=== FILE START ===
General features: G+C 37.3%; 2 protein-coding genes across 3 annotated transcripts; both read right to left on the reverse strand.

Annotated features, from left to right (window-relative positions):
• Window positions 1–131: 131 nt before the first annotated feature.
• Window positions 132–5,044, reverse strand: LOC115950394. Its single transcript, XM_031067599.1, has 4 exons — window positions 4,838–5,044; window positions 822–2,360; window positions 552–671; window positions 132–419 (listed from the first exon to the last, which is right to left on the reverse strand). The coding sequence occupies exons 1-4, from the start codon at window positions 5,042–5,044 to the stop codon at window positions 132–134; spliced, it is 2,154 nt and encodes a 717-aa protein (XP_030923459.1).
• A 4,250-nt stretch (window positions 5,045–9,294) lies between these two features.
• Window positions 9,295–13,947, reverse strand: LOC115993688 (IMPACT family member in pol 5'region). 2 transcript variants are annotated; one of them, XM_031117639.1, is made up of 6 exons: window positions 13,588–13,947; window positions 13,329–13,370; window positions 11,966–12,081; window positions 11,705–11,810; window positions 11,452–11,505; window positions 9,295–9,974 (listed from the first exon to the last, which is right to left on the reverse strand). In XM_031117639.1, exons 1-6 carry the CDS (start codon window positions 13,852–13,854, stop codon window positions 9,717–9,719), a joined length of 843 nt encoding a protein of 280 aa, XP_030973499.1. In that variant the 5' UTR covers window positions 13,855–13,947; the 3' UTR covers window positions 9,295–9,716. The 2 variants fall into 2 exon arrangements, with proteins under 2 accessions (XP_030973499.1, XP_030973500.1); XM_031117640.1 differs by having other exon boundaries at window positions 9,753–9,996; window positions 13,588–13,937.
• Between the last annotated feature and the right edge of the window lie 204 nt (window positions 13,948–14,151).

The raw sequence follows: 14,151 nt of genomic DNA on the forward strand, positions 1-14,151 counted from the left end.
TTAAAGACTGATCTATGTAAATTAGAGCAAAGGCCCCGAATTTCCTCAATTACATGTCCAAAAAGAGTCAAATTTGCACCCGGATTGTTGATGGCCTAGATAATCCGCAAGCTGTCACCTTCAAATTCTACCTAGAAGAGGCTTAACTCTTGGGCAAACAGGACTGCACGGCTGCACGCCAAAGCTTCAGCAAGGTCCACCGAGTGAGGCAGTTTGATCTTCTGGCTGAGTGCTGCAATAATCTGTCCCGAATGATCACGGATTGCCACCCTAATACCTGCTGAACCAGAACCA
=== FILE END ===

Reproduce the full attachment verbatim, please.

General features: G+C 37.3%; 2 protein-coding genes across 3 annotated transcripts; both read right to left on the reverse strand.

Annotated features, from left to right (window-relative positions):
• Window positions 1–131: 131 nt before the first annotated feature.
• Window positions 132–5,044, reverse strand: LOC115950394. Its single transcript, XM_031067599.1, has 4 exons — window positions 4,838–5,044; window positions 822–2,360; window positions 552–671; window positions 132–419 (listed from the first exon to the last, which is right to left on the reverse strand). The coding sequence occupies exons 1-4, from the start codon at window positions 5,042–5,044 to the stop codon at window positions 132–134; spliced, it is 2,154 nt and encodes a 717-aa protein (XP_030923459.1).
• A 4,250-nt stretch (window positions 5,045–9,294) lies between these two features.
• Window positions 9,295–13,947, reverse strand: LOC115993688 (IMPACT family member in pol 5'region). 2 transcript variants are annotated; one of them, XM_031117639.1, is made up of 6 exons: window positions 13,588–13,947; window positions 13,329–13,370; window positions 11,966–12,081; window positions 11,705–11,810; window positions 11,452–11,505; window positions 9,295–9,974 (listed from the first exon to the last, which is right to left on the reverse strand). In XM_031117639.1, exons 1-6 carry the CDS (start codon window positions 13,852–13,854, stop codon window positions 9,717–9,719), a joined length of 843 nt encoding a protein of 280 aa, XP_030973499.1. In that variant the 5' UTR covers window positions 13,855–13,947; the 3' UTR covers window positions 9,295–9,716. The 2 variants fall into 2 exon arrangements, with proteins under 2 accessions (XP_030973499.1, XP_030973500.1); XM_031117640.1 differs by having other exon boundaries at window positions 9,753–9,996; window positions 13,588–13,937.
• Between the last annotated feature and the right edge of the window lie 204 nt (window positions 13,948–14,151).

The raw sequence follows: 14,151 nt of genomic DNA on the forward strand, positions 1-14,151 counted from the left end.
TTAAAGACTGATCTATGTAAATTAGAGCAAAGGCCCCGAATTTCCTCAATTACATGTCCAAAAAGAGTCAAATTTGCACCCGGATTGTTGATGGCCTAGATAATCCGCAAGCTGTCACCTTCAAATTCTACCTAGAAGAGGCTTAACTCTTGGGCAAACAGGACTGCACGGCTGCACGCCAAAGCTTCAGCAAGGTCCACCGAGTGAGGCAGTTTGATCTTCTGGCTGAGTGCTGCAATAATCTGTCCCGAATGATCACGGATTGCCACCCTAATACCTGCTGAACCAGAACCA